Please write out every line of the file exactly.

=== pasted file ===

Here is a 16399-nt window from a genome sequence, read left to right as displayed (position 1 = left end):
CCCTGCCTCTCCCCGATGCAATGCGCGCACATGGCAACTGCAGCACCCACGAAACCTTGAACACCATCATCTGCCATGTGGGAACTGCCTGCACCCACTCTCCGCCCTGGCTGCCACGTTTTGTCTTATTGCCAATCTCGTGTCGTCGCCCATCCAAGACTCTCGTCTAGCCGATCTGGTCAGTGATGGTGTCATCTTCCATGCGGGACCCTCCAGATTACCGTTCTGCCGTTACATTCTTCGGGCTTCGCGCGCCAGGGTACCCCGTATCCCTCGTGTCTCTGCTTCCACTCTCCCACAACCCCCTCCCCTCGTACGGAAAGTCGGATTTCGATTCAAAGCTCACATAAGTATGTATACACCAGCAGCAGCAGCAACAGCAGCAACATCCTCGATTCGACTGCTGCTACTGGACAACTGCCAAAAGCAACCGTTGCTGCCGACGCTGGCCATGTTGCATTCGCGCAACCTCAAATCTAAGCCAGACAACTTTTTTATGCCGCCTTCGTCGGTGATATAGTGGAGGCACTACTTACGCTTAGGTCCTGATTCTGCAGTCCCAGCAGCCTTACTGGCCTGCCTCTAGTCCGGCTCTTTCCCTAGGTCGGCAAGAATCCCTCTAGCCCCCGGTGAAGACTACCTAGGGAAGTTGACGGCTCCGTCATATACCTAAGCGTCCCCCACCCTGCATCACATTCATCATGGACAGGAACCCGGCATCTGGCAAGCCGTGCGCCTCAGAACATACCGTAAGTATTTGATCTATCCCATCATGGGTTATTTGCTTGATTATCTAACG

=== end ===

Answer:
Here is a 16399-nt window from a genome sequence, read left to right as displayed (position 1 = left end):
CCCTGCCTCTCCCCGATGCAATGCGCGCACATGGCAACTGCAGCACCCACGAAACCTTGAACACCATCATCTGCCATGTGGGAACTGCCTGCACCCACTCTCCGCCCTGGCTGCCACGTTTTGTCTTATTGCCAATCTCGTGTCGTCGCCCATCCAAGACTCTCGTCTAGCCGATCTGGTCAGTGATGGTGTCATCTTCCATGCGGGACCCTCCAGATTACCGTTCTGCCGTTACATTCTTCGGGCTTCGCGCGCCAGGGTACCCCGTATCCCTCGTGTCTCTGCTTCCACTCTCCCACAACCCCCTCCCCTCGTACGGAAAGTCGGATTTCGATTCAAAGCTCACATAAGTATGTATACACCAGCAGCAGCAGCAACAGCAGCAACATCCTCGATTCGACTGCTGCTACTGGACAACTGCCAAAAGCAACCGTTGCTGCCGACGCTGGCCATGTTGCATTCGCGCAACCTCAAATCTAAGCCAGACAACTTTTTTATGCCGCCTTCGTCGGTGATATAGTGGAGGCACTACTTACGCTTAGGTCCTGATTCTGCAGTCCCAGCAGCCTTACTGGCCTGCCTCTAGTCCGGCTCTTTCCCTAGGTCGGCAAGAATCCCTCTAGCCCCCGGTGAAGACTACCTAGGGAAGTTGACGGCTCCGTCATATACCTAAGCGTCCCCCACCCTGCATCACATTCATCATGGACAGGAACCCGGCATCTGGCAAGCCGTGCGCCTCAGAACATACCGTAAGTATTTGATCTATCCCATCATGGGTTATTTGCTTGATTATCTAACG